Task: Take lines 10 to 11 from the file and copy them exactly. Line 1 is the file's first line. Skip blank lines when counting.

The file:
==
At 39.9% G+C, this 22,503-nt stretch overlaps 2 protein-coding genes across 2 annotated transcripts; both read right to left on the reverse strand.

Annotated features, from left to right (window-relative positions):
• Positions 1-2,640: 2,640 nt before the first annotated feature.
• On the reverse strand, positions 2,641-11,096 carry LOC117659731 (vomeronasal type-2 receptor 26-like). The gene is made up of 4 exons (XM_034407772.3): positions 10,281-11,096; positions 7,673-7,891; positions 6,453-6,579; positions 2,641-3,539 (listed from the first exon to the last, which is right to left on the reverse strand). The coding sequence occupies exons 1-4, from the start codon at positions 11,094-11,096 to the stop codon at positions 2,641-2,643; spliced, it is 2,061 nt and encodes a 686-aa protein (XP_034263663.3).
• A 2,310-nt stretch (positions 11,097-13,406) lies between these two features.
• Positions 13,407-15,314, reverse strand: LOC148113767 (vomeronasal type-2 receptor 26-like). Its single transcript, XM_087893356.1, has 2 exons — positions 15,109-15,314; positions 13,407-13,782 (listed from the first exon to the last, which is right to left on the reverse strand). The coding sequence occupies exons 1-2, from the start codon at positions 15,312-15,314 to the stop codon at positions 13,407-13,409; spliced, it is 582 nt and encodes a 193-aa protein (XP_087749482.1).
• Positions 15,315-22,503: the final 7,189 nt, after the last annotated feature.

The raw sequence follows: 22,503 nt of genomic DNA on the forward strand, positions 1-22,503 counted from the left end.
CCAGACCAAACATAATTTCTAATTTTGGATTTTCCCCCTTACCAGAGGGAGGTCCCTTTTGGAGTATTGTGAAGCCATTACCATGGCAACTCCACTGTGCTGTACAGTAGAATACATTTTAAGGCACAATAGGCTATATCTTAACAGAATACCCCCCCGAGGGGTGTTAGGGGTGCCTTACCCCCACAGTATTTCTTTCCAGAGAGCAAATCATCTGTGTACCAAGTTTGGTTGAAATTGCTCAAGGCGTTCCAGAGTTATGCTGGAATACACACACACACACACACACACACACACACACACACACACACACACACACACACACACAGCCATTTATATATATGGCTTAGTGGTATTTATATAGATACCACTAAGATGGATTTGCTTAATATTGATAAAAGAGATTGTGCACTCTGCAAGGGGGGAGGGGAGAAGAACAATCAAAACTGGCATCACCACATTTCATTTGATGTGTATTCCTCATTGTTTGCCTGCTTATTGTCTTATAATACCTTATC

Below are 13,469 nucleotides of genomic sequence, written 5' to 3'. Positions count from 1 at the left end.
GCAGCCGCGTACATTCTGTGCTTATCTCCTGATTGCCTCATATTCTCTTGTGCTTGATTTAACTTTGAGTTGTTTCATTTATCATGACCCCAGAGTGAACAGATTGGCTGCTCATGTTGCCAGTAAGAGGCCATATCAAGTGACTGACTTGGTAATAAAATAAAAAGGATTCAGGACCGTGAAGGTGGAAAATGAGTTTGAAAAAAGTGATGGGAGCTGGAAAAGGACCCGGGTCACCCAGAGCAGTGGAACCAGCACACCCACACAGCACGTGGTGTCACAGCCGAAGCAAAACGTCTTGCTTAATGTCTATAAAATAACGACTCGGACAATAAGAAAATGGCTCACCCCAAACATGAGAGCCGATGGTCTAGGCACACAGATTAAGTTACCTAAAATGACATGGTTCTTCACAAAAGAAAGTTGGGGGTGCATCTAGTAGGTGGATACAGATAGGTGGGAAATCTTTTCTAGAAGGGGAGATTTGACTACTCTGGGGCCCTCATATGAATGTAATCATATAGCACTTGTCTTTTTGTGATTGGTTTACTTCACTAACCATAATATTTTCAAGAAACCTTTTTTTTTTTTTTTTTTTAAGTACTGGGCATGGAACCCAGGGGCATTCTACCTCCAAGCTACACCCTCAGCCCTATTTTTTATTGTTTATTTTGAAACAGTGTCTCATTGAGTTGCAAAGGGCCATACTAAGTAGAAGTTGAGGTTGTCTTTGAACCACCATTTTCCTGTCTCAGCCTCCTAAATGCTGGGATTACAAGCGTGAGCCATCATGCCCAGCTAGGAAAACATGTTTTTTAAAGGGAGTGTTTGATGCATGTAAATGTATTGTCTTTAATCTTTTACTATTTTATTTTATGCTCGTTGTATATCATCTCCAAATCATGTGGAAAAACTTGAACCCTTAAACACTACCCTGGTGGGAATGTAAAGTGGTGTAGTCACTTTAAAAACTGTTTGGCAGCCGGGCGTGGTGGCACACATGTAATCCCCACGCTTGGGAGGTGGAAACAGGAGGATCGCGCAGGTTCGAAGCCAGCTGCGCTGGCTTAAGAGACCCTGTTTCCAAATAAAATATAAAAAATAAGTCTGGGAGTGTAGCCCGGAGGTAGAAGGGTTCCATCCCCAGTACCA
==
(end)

Below are 13,469 nucleotides of genomic sequence, written 5' to 3'. Positions count from 1 at the left end.
GCAGCCGCGTACATTCTGTGCTTATCTCCTGATTGCCTCATATTCTCTTGTGCTTGATTTAACTTTGAGTTGTTTCATTTATCATGACCCCAGAGTGAACAGATTGGCTGCTCATGTTGCCAGTAAGAGGCCATATCAAGTGACTGACTTGGTAATAAAATAAAAAGGATTCAGGACCGTGAAGGTGGAAAATGAGTTTGAAAAAAGTGATGGGAGCTGGAAAAGGACCCGGGTCACCCAGAGCAGTGGAACCAGCACACCCACACAGCACGTGGTGTCACAGCCGAAGCAAAACGTCTTGCTTAATGTCTATAAAATAACGACTCGGACAATAAGAAAATGGCTCACCCCAAACATGAGAGCCGATGGTCTAGGCACACAGATTAAGTTACCTAAAATGACATGGTTCTTCACAAAAGAAAGTTGGGGGTGCATCTAGTAGGTGGATACAGATAGGTGGGAAATCTTTTCTAGAAGGGGAGATTTGACTACTCTGGGGCCCTCATATGAATGTAATCATATAGCACTTGTCTTTTTGTGATTGGTTTACTTCACTAACCATAATATTTTCAAGAAACCTTTTTTTTTTTTTTTTTTTAAGTACTGGGCATGGAACCCAGGGGCATTCTACCTCCAAGCTACACCCTCAGCCCTATTTTTTATTGTTTATTTTGAAACAGTGTCTCATTGAGTTGCAAAGGGCCATACTAAGTAGAAGTTGAGGTTGTCTTTGAACCACCATTTTCCTGTCTCAGCCTCCTAAATGCTGGGATTACAAGCGTGAGCCATCATGCCCAGCTAGGAAAACATGTTTTTTAAAGGGAGTGTTTGATGCATGTAAATGTATTGTCTTTAATCTTTTACTATTTTATTTTATGCTCGTTGTATATCATCTCCAAATCATGTGGAAAAACTTGAACCCTTAAACACTACCCTGGTGGGAATGTAAAGTGGTGTAGTCACTTTAAAAACTGTTTGGCAGCCGGGCGTGGTGGCACACATGTAATCCCCACGCTTGGGAGGTGGAAACAGGAGGATCGCGCAGGTTCGAAGCCAGCTGCGCTGGCTTAAGAGACCCTGTTTCCAAATAAAATATAAAAAATAAGTCTGGGAGTGTAGCCCGGAGGTAGAAGGGTTCCATCCCCAGTACCA